Appendix 6 contains the OMB Write-up template and instructions on how to complete the template. Refer to the “Steps in Regulation Development” section of this SOPP for information on how to draft a Work Plan (Appendix 3).

D. DHHS and OMB

  • If DHHS determines that a regulation is significant or not significant but review is warranted, DHHS conducts a review of the regulation. There is no established deadline by which DHHS must complete its review.
  • If OMB determines that a regulation is significant, OMB has a 90 day formal review period to conduct its review and may request a 30 day extension.
  • Once DHHS and OMB reviews are complete, their comments are forwarded to RPS by RPMS. The RPS Project Officer works with the Champion, the Lead Office, and others as appropriate (e.g., Economics Staff), to address DHHS and OMB comments. The RPS Director and/or Team Leader reviews the responses and consults with the CBER ADP and OCC as appropriate.
  • DHHS requests that FDA submit responses to all DHHS comments at the same time. For those comments that FDA accepts, track changes on the document are acceptable. For those DHHS comments that FDA does not accept or where further explanation is needed, FDA submits a memorandum to DHHS outlining its responses.

IX. Publication in the Federal Register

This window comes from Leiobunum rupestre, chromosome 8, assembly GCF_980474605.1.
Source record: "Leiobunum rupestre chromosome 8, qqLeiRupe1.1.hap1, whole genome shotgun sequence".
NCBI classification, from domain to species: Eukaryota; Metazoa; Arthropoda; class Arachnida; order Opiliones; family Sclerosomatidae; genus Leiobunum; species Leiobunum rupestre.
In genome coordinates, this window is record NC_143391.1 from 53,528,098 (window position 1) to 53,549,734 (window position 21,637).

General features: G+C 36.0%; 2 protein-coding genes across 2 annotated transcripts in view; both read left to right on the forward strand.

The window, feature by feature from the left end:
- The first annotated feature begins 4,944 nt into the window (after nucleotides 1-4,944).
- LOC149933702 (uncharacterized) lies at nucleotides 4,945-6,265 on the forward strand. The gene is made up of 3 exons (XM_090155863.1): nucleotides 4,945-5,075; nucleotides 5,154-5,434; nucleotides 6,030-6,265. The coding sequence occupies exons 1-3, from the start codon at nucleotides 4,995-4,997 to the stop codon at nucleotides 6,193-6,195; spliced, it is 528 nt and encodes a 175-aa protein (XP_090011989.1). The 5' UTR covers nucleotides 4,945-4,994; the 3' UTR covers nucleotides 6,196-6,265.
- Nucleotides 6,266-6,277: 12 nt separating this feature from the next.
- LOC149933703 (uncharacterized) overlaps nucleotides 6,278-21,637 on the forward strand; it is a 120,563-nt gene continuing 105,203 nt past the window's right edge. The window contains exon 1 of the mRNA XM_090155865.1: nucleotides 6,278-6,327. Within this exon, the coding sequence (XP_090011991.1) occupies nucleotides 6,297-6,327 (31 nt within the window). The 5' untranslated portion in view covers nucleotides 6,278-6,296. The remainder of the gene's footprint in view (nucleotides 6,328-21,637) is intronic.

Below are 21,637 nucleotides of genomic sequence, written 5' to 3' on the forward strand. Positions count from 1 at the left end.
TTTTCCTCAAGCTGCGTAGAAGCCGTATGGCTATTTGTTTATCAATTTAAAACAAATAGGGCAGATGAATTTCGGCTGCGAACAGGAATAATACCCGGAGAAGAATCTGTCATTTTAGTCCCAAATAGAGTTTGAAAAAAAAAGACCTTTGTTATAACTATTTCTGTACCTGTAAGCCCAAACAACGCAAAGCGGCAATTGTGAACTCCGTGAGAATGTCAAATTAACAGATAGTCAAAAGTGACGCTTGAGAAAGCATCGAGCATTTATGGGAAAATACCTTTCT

A. RPMS

  • Forwards the regulation to the OFR for publication once the regulation has cleared all levels, including DHHS and OMB, if applicable.

B. OFR

  • Schedules an FR publication date for the regulation.

C. RPS

  • Sends an email informing the CBER Director, CBER ADP, Office ADPs, and other relevant parties, of the scheduled publication date.

C.1. The RPS Project Officer

  • Prepares the rulemaking’s reference package. Any references that are included in a rulemaking must be submitted to the Division of Dockets Management (DDM) prior to display and publication of the rule (21 CFR 10.40). The RPS Project Officer is responsible for requesting the references from the Lead Office, preparing the reference package, and submitting this package to DDM, before the regulation goes on display at the OFR.

X. Compiling the Administrative Record

 A. The RPS Project Officer: